ten, or a heirarchy of crisps

It is nearly one in the morning, and I've just come home from a Friday night at the Doctor's. This is no clinic, but a local pub full of warm bodies, warm ale, and loud voices. It was better than the last time, I must admit. Perhaps that is due to the fact that I didn't drink anything this time. Mostly, I think it was just good company, good conversation, and... that's about it.

Here are some things that I learned this evening:

I would love Manchester and must go there for the fashion. (Should I not buy the coat on Princes Street? Should I take the train to Manchester instead?)

If I go to London, beware the over-priced tourist attractions. See the Bridge, the Ben, and the Buckingham Palace from a distance. Be cheap, and save your money for a more interesting and reasonably-priced city.

On a more interesting note, Altoids are not a British curiosity. The Brits know nothing about them. "Altoids? What's an Altoid? What do you do with it?" Then again, they were more than a little surprised to discover that Monster Munch is not an American junk food item. "Monster Munch? What's a Monster Munch?"

In fact, Monster Munch is only one of many delightful crisp options to found in your local BP, Tesco, or Sainsbury's store. The unique thing about Monster Munch, other than the Tabasco taste and caloric content, is that they are shaped like monster feet. Right. I am not quite sure where they fit into the crisp heirarchy, but I did learn a few other important points. Lamb and Mint crisps are "posh," as are the Prawn Cocktail. Lamb and Mint crisps are "the sort your mum would put in a bowl and pass round. She wouldn't just put in salt and vinegar crisps." Of course she wouldn't. Why would she do that? I think I must bring home some of these posh crisps when I return for the wedding in October. Tonight, I tried Steak and Onion. They weren't as good as the Lamb and Mint, but if you need a quick dinner...


nein, Marx. nine.

For a taste of what I'm trying to troll through for tomorrow morning's course, here's a happy link:

All the passages under "Reification and the Consciousness of the Proletariat." Any hints on what he's talking about? Anything? Anybody?



Yesterday, I found the coat that I have been waiting to buy. It is not a raincoat as such, but it is just what I want. Had I wondered to myself, 'what sort of coat would you like to own and wear?' this is not the one that my imagination would have created. I would have thought of something quite classic in dark grey or black. It might have had the general fit and style of this one, but I would never have conceived of such a red colour. It is fabulous.

On the same day, that is, yesterday, I observed a very unusual and fascinating thing. The city of Edinburgh is riddled over with all manner of hills. On my way home from George Square, for example, I must descend and ascend two hills of great incline. (That is, they seem quite inclining to my meagre legs.) Liesl and I were scavenging around Princes Street, where I found the coat that I will buy, and then we headed over to the Royal Mile. Somewhere between Prince and Mile, New Town ends and Old Town begins. That means two things: one) you pass over a bridge that crosses over what I could only figure to be the train station, and two) the streets no longer feel the need to be even and straight. The Royal Mile is pretty straight for an Old Town street. In fact, I think the idea of it is that it be straight. But it is most certainly not even. We had already rambled around the castle end of the Royal Mile, which chooses to ascend right up to the great stone walls of said castle, so on this particular yesterday, we chose to explore the other end of the street. (This is a lot of preface for a very short and simple observation.) So anyway, we were headed down the hill of the eastern end of the Mile, when my pseudo-flatmate was struck by something across the street. I was more interested in fashion than in public curiosities, and was at this time trying to point out to her a variety of boots in a certain shop window. She wisely directed my attention to the more interesting matter across from us. On the opposite sidewalk, a man in a wheelchair had his dog by a leash. That dog was tugging furiously at that leash, and the man was gripping very hard. This might sound like any normal bloke out walking his pup... except that the dog had the leash by his teeth, and was, with all his dog strength, pulling the man in his chair up the steep incline of the hill. Now, I have often thought of this city as a nightmare for anyone with any sort of physical handicap. But I had never considered all the clever ways in which obstacles of this nature may be overcome. It would have taken enormous strength and endurance for the fellow in the chair to get himself up that long stretch of steep road. It might also, generally speaking, be difficult for him to find ways of jollying about with his very energetic dog. But here is a solution to both, for I am sure that at the end of the day, the dog was quite happy in his game of tug of war, and the man was quite happy in his strength. Three cheers for Scottish ingenuity!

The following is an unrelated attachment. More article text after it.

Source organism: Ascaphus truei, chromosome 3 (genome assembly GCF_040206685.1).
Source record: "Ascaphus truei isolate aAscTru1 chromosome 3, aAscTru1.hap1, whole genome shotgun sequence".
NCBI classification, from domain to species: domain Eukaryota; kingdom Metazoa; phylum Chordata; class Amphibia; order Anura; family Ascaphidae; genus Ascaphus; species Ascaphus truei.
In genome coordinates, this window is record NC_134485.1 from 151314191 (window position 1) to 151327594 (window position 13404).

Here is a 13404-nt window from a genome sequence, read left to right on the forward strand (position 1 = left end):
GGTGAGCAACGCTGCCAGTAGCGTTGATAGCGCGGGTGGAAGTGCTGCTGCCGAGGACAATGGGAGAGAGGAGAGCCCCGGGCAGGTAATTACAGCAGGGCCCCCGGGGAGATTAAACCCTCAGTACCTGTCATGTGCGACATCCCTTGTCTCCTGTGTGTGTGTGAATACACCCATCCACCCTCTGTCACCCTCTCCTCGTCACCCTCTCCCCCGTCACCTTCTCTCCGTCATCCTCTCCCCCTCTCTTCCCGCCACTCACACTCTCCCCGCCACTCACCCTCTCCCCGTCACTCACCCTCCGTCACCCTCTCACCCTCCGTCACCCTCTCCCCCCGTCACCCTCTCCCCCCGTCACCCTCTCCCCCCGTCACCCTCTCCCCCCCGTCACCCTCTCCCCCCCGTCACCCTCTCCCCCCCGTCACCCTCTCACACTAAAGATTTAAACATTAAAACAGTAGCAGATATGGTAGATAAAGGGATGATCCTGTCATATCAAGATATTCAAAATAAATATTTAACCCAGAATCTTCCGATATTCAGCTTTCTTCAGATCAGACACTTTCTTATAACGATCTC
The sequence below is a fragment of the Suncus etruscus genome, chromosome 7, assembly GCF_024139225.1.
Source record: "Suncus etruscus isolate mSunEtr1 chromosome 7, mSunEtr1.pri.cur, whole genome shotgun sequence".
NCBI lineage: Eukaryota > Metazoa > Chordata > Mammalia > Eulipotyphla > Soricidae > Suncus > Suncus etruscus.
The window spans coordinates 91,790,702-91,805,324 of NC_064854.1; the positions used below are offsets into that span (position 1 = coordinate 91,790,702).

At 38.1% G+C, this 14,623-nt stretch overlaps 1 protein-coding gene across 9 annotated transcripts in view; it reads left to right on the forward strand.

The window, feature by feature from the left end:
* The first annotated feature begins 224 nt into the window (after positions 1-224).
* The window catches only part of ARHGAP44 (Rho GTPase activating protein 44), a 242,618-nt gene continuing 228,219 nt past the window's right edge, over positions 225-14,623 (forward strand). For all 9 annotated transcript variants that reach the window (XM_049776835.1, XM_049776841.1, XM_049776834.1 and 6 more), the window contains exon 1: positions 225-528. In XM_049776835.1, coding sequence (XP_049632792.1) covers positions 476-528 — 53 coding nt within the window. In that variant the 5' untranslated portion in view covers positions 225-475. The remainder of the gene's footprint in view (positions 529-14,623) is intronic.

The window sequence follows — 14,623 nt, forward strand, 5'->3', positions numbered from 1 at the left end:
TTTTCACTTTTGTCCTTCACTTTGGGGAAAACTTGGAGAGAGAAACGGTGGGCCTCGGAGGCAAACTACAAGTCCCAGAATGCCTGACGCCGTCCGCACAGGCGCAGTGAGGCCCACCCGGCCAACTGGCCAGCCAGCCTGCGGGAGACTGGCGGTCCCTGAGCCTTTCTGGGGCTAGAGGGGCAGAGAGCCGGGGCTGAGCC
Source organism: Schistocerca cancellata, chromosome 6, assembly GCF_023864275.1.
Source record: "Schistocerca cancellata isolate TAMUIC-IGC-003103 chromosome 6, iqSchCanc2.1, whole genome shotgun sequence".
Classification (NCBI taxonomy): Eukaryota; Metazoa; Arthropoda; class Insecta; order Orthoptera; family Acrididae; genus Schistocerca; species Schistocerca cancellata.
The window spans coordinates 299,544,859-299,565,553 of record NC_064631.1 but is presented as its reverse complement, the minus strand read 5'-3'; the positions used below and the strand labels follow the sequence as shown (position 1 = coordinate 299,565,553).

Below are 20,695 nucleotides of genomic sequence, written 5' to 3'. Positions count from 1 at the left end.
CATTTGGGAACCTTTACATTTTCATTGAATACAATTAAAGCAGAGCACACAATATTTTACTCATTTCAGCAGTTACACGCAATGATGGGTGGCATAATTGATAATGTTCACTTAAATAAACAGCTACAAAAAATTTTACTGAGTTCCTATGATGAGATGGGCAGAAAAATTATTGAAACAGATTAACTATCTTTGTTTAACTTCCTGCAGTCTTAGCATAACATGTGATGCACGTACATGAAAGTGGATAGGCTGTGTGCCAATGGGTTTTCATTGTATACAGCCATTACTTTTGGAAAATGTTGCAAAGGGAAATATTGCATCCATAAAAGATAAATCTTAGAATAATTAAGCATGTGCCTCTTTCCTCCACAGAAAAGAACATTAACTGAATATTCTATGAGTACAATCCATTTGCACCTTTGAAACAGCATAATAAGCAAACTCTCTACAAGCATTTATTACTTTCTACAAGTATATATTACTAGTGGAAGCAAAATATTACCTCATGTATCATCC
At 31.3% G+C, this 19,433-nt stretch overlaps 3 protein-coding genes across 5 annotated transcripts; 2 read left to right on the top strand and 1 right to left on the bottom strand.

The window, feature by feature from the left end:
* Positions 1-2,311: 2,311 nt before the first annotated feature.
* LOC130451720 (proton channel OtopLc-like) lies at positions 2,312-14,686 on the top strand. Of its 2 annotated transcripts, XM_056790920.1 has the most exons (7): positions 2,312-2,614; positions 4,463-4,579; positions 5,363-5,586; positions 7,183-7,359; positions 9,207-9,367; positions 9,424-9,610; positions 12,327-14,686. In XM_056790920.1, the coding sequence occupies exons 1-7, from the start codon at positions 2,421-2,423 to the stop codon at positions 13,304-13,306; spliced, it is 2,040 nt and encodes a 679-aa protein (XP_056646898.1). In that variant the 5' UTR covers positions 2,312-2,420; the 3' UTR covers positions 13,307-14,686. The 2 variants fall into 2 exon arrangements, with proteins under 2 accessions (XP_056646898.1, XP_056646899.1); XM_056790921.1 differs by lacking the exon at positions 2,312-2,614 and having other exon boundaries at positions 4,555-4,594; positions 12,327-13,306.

seven and a half